Designated Driver Program Proposal
?Where there is great pain, there is great motivation for change (168).? This concept in Civic Revolutionaries is exactly what we are trying to prevent by creating a designated driver program. For pain to motivate change, it means that the change is a reactive measure to tragedy. Our hope by creating a designated driver program is to proactively stop college students from driving under the influence of alcohol. The group members for this project are Joey Ham and Lauren Press. For our Community Change Initiative, we?ve found that a designated driver program would benefit the University of Denver community, comprised of students, faculty, staff, and administration.
The structure of the University of Denver community makes our initiative very challenging, but also very feasible. Comparing DU to the 8 Ingredients of a Community, from John Gardner?s On Leadership, the dynamics of our community play an integral role in our ability to accomplish our goal of creating a designated driver program. The Eight Ingredients of a Community are diversity, a shared culture, communication, trust, government, community participation, development of future generations, and external opportunities (115). Of these eight ingredients, one is particularly important to focus on for our project: Diversity. The diversity on this campus, specifically students in terms of socioeconomic backgrounds and geographical residence, play a role in the need for a designated driver program. Many students come from socioeconomic backgrounds where alcohol abuse in common. These students continue many patterns that their communities portray. In many communities, poor decisions are constantly made in regards to alcohol, yet no significant event has happened to motivate them to make better decisions. Therefore, risks like drunk driving are common actions that these students have continued in college.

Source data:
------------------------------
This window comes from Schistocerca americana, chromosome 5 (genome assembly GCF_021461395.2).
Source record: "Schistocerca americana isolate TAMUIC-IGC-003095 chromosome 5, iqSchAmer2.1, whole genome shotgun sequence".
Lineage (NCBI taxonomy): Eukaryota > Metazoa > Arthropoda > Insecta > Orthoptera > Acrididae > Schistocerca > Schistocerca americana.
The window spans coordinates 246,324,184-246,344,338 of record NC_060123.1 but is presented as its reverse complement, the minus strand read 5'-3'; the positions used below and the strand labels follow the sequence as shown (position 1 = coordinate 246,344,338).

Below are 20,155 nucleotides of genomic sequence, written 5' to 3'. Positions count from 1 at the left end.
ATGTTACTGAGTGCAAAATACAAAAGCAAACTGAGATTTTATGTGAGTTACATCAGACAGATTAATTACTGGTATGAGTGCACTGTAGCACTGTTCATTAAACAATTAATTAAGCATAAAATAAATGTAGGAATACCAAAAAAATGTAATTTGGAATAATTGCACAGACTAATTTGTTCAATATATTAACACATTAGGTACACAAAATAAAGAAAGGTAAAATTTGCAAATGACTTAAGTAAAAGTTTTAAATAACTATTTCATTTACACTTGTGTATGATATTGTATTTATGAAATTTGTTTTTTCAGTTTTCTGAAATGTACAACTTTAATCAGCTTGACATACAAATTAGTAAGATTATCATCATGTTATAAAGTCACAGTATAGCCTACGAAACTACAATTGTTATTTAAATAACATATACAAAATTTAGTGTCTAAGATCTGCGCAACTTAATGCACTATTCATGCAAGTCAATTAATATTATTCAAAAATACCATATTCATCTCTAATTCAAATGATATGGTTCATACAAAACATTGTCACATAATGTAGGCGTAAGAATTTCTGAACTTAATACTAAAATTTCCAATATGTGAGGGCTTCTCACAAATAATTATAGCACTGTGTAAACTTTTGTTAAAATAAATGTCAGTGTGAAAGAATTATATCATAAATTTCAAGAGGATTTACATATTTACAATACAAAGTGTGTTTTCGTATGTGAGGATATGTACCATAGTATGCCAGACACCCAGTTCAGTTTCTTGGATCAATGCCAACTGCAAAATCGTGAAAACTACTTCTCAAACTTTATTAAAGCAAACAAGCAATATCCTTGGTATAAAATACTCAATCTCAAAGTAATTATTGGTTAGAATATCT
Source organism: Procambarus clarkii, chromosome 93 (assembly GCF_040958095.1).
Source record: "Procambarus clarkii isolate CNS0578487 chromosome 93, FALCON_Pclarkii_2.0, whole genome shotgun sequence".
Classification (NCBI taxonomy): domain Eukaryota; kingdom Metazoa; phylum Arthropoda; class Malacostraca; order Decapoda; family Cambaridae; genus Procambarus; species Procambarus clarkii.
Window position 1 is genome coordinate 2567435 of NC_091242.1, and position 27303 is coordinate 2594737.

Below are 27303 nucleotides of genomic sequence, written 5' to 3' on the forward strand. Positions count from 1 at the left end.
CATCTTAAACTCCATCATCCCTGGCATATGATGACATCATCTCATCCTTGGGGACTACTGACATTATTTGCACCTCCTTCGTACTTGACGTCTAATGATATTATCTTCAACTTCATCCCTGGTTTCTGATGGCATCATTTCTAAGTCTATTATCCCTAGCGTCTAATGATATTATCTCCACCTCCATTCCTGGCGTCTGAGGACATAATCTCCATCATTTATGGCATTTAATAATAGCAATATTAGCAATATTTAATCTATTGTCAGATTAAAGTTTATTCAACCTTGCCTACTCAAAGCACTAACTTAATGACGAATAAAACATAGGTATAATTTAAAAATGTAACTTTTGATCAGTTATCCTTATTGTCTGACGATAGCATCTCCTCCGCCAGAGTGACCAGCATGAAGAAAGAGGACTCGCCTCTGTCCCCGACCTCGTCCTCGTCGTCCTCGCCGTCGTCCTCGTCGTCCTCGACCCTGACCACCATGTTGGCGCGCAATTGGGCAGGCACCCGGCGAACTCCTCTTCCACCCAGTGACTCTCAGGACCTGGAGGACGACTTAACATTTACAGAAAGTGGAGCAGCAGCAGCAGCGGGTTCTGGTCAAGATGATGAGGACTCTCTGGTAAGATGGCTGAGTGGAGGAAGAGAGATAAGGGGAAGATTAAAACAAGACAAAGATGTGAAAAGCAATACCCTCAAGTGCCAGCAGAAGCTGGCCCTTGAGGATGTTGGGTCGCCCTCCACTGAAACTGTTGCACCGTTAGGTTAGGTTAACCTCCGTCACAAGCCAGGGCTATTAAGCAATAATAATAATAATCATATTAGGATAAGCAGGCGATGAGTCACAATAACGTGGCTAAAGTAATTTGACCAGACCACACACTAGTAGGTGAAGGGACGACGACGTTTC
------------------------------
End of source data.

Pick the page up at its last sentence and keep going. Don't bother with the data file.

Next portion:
Another example of how the University of Denver fits the specifications of a community is through the comparison of DU to the ?Five Building Blocks for Successful Communities? by Suzanne M. Morse. In the article, Morse states that ?the evolution of community seems to be settling on two new nexuses: the community of interests and the community of relationships? (230). Various interests have brought people to the University of Denver community, such as academic programs, location, etc. These interests also help individuals form relationships. One consistent relationship builder on all college campuses is the common interest of alcohol consumption. As these relationships build and grow, so too do the amount of poor decisions made while consuming alcohol.
Finally, a third way that the University of Denver demonstrates the characteristics of a community is conveyed in David D. Chrislip and Carl E. Larson?s Collaborative Leadership. Chrislip and Larson state that ?communities must look inward for...